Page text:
Successful software development in a hybrid environment

The desire to work from home or anywhere has only increased as the COVID-19 pandemic persists. Employees cite a number of reasons why they prefer not to go to the office, including reducing commuting times, being more productive, caring for family members and exploring new places. People are becoming more comfortable with remote interactions and new technology tools that have emerged to support the work-from-anywhere trend. On average, employees said they want to work from home 2.5 days a week, according to a monthly survey of 5,000 Americanswhile 73% of employees are looking for hybrid work environments where they have flexibility in where and when they work.

The rapid spread of the COVID-19 Delta variant has also prevented employers from mandating a full-time return to the office. As a result, the new normal for today’s workforce will remain hybrid at best: a few days in the office and a few days at home. We are a workforce in transition. For many companies, this has put unnecessary pressure on their digital transformation initiatives.

One question remains: how can companies continue to innovate and execute their software development initiatives with their employees separated from their teams and offices? Here are some of my recommendations to help organizations continue their software development projects in today’s hybrid work environment:

Inclusive environments

Hybrid workforces require a highly inclusive environment. As a nearshore IT partner working with hundreds of customers remotely, we ensure that our teams have the same access to the managers, people and technology needed to succeed on projects and engage productively with customers. For example, we learned that the best way to be inclusive is to take an all-virtual or all-in-person approach to client meetings. It is also essential to train your managers so that they offer the same opportunities for advancement to employees, whether they are in the office or outside. From the leadership team to the grassroots, everyone needs to support employees, wherever they are. The same goes for oRecruitment of new employees and partners – a mostly virtual process over the past 18 months. Increasing online mentoring and onboarding platforms to connect employees and manage client projects as the workforce is hybrid is another important approach we’ve taken to ensure everyone feels included and engaged.

Collaboration and knowledge sharing

Employees were abruptly forced out of the office where they were accustomed to frequent impromptu meetings and lunch room conversations. For many, this change has had a negative impact on reflection, collaboration and knowledge sharing and therefore innovation. We give our teams the flexibility to use different technology tools to compensate for what they lack most in an office environment: regular and occasional human interactions. Our teams use a variety of communication tools for frequent check-ins to communicate with customers and colleagues. As a result, our employees say they are more engaged than ever with team members and customers. They do more impromptu chats and “instant” meetings with colleagues and clients as if they were in the office. We have also migrated to video conferencing as the communication channel of choice. Video conferencing tools increase engagement and allow team members to join virtual meetings anywhere from their favorite devices. The ability of teams to interact, share and collaborate wherever they are is essential to development state-of-the-art teams and software.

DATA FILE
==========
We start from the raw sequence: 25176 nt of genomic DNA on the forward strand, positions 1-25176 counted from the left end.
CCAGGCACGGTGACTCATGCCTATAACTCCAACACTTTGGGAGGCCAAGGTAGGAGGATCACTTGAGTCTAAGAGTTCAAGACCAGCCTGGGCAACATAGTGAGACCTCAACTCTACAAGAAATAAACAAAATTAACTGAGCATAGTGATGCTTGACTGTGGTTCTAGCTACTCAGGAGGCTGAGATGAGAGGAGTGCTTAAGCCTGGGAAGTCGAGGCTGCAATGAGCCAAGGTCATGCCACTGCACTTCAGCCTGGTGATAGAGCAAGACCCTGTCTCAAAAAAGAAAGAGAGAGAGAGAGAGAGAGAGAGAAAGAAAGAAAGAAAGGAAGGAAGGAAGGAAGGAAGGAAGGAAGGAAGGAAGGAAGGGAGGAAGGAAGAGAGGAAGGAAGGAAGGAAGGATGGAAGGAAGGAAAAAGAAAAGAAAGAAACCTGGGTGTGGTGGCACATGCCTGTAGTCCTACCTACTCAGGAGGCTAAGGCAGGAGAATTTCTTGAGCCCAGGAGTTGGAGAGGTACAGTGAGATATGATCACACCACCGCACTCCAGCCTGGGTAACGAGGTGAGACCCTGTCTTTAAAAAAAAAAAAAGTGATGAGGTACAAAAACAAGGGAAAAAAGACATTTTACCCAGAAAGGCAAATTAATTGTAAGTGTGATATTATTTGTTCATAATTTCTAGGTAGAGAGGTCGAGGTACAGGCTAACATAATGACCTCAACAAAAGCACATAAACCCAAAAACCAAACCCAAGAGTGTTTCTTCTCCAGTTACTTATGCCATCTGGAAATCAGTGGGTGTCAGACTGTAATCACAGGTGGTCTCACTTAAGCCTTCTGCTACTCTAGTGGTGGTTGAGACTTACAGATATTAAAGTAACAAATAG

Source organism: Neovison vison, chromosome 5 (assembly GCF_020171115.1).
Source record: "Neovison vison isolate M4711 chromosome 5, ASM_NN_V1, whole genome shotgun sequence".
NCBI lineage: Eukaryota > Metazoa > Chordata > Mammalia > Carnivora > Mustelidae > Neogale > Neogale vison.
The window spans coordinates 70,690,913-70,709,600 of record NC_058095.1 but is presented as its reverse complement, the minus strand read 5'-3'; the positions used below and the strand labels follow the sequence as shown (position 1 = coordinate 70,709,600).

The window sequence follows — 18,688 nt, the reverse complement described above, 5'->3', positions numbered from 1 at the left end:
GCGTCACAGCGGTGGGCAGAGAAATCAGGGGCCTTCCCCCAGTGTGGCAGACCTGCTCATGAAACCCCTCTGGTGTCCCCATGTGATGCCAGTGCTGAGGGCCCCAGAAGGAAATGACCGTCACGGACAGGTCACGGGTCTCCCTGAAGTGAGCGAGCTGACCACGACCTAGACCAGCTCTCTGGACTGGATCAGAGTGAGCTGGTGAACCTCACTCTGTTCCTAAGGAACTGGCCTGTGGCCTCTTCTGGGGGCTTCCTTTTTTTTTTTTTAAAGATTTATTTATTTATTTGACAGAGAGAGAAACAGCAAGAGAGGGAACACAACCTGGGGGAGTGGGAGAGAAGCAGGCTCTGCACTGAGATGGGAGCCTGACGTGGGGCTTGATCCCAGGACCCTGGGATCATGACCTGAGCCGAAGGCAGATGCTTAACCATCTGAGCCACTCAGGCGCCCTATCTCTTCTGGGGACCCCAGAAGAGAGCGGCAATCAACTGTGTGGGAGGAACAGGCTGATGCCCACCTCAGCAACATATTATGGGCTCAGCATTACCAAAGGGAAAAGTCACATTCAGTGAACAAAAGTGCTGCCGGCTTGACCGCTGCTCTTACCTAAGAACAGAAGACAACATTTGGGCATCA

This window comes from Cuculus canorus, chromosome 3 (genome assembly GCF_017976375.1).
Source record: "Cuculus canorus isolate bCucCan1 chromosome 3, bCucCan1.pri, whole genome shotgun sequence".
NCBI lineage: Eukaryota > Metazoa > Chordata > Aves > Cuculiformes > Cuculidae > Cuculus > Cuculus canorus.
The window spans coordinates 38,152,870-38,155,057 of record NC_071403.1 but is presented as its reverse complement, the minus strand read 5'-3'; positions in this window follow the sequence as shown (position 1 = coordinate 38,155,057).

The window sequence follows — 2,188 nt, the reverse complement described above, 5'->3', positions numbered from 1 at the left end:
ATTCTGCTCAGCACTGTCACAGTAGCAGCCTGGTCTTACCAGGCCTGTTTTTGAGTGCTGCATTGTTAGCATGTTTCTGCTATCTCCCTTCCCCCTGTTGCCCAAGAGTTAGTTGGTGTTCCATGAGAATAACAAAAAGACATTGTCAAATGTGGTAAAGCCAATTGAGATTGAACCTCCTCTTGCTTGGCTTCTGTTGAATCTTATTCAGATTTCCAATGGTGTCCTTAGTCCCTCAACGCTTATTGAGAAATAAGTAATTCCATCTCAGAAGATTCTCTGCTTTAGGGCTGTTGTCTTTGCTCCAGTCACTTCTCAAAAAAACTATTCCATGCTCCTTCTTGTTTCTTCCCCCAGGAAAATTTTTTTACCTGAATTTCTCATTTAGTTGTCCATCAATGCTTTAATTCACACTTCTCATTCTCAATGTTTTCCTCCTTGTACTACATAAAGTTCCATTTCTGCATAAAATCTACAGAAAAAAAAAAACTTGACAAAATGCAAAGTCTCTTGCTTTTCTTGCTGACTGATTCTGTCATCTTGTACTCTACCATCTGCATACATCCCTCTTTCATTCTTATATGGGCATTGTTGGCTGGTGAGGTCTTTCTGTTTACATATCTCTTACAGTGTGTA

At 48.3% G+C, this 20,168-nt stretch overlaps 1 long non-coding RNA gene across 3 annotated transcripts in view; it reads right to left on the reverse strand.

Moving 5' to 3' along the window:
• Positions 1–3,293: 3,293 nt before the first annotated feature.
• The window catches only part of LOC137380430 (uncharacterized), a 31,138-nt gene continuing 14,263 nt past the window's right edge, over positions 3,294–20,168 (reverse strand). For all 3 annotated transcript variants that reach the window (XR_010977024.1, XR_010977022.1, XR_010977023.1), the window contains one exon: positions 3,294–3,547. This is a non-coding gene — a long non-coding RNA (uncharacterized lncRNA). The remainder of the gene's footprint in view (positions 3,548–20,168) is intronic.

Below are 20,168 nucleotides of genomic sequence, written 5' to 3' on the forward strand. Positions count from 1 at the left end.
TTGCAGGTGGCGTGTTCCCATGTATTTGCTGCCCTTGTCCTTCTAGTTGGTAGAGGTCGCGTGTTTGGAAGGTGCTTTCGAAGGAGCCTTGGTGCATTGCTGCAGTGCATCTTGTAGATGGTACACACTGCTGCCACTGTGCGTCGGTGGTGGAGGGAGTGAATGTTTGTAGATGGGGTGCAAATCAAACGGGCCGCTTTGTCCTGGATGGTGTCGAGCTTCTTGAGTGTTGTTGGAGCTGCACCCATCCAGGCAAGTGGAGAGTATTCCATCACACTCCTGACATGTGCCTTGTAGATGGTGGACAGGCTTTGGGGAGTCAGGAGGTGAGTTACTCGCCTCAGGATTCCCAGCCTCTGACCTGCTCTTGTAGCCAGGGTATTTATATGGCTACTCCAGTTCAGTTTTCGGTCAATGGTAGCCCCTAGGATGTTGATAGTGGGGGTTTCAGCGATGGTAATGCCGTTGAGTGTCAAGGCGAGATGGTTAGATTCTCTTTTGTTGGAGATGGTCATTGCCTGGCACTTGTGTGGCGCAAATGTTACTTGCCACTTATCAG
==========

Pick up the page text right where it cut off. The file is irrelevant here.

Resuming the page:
Trusting Cultures

According to the Harvard Business Review, 34% of employees felt that their supervisors “expressed a lack of confidence in their job skills,” and even more workers said they felt they needed to be constantly available to do their evidence. Feelings like these highlight a lack of trust, impacting developmentresults of the operation. Employers need to be confident that their employees are working diligently and consistently throughout the workday or whenever they can successfully complete the tasks at hand. For example, remote work allows individuals to work when they feel most productive. Organizations need to recognize individual productivity cycles and understand that different team members can be productive at different times of the day, including outside of normal business hours.

Being transparent, open, and open about expectations is key to building trust with employees. Successful digital transformations and innovative software development are only possible with the right team and the right people. From the customer’s point of view, these are the types of IT partners they want on their side. Technical aptitude and an environment where all employees feel valued, trusted, and motivated to do their best are key to developing effective digital solutions.

Employees have made it clear they don’t want to be back in the office full time. For many organizations, a return to normal focuses on developing a hybrid workforce that can work effectively with digital development partners. Creating the right environment and building relationships with employees is key to ensuring that software development projects can continue successfully in today’s new normal.

Gordon K. Morehouse